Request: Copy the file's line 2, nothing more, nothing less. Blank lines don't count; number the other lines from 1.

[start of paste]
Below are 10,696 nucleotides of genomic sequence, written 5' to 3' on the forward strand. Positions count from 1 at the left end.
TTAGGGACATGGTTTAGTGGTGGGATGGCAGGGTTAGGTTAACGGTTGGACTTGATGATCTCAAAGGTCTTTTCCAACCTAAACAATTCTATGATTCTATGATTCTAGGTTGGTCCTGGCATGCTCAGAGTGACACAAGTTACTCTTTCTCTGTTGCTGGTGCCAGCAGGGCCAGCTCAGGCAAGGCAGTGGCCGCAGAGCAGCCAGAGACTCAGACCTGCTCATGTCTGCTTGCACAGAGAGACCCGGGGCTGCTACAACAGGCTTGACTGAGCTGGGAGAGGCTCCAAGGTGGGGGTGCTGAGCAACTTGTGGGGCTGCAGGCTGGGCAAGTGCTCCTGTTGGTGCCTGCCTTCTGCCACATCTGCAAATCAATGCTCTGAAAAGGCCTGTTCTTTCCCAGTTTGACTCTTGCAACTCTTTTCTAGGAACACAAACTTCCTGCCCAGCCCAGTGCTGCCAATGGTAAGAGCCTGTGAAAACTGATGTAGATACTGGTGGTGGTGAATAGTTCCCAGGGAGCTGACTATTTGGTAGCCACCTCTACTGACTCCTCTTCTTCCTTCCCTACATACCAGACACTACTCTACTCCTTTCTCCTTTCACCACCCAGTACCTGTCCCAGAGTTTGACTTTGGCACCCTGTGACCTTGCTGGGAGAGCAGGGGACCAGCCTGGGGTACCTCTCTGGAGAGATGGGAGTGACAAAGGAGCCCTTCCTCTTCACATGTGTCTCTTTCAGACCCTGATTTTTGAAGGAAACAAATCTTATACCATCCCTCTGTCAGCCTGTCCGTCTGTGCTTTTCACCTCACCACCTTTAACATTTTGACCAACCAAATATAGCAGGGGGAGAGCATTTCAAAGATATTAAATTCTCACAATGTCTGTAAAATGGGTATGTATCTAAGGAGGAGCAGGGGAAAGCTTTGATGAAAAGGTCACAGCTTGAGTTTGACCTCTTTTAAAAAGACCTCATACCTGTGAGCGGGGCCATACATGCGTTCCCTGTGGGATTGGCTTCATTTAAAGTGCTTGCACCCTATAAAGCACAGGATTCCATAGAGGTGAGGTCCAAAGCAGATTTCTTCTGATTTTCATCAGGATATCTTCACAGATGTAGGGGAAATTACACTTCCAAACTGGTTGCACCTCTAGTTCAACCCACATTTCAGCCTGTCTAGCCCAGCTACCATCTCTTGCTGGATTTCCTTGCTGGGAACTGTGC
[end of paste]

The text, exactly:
TTAGGGACATGGTTTAGTGGTGGGATGGCAGGGTTAGGTTAACGGTTGGACTTGATGATCTCAAAGGTCTTTTCCAACCTAAACAATTCTATGATTCTATGATTCTAGGTTGGTCCTGGCATGCTCAGAGTGACACAAGTTACTCTTTCTCTGTTGCTGGTGCCAGCAGGGCCAGCTCAGGCAAGGCAGTGGCCGCAGAGCAGCCAGAGACTCAGACCTGCTCATGTCTGCTTGCACAGAGAGACCCGGGGCTGCTACAACAGGCTTGACTGAGCTGGGAGAGGCTCCAAGGTGGGGGTGCTGAGCAACTTGTGGGGCTGCAGGCTGGGCAAGTGCTCCTGTTGGTGCCTGCCTTCTGCCACATCTGCAAATCAATGCTCTGAAAAGGCCTGTTCTTTCCCAGTTTGACTCTTGCAACTCTTTTCTAGGAACACAAACTTCCTGCCCAGCCCAGTGCTGCCAATGGTAAGAGCCTGTGAAAACTGATGTAGATACTGGTGGTGGTGAATAGTTCCCAGGGAGCTGACTATTTGGTAGCCACCTCTACTGACTCCTCTTCTTCCTTCCCTACATACCAGACACTACTCTACTCCTTTCTCCTTTCACCACCCAGTACCTGTCCCAGAGTTTGACTTTGGCACCCTGTGACCTTGCTGGGAGAGCAGGGGACCAGCCTGGGGTACCTCTCTGGAGAGATGGGAGTGACAAAGGAGCCCTTCCTCTTCACATGTGTCTCTTTCAGACCCTGATTTTTGAAGGAAACAAATCTTATACCATCCCTCTGTCAGCCTGTCCGTCTGTGCTTTTCACCTCACCACCTTTAACATTTTGACCAACCAAATATAGCAGGGGGAGAGCATTTCAAAGATATTAAATTCTCACAATGTCTGTAAAATGGGTATGTATCTAAGGAGGAGCAGGGGAAAGCTTTGATGAAAAGGTCACAGCTTGAGTTTGACCTCTTTTAAAAAGACCTCATACCTGTGAGCGGGGCCATACATGCGTTCCCTGTGGGATTGGCTTCATTTAAAGTGCTTGCACCCTATAAAGCACAGGATTCCATAGAGGTGAGGTCCAAAGCAGATTTCTTCTGATTTTCATCAGGATATCTTCACAGATGTAGGGGAAATTACACTTCCAAACTGGTTGCACCTCTAGTTCAACCCACATTTCAGCCTGTCTAGCCCAGCTACCATCTCTTGCTGGATTTCCTTGCTGGGAACTGTGC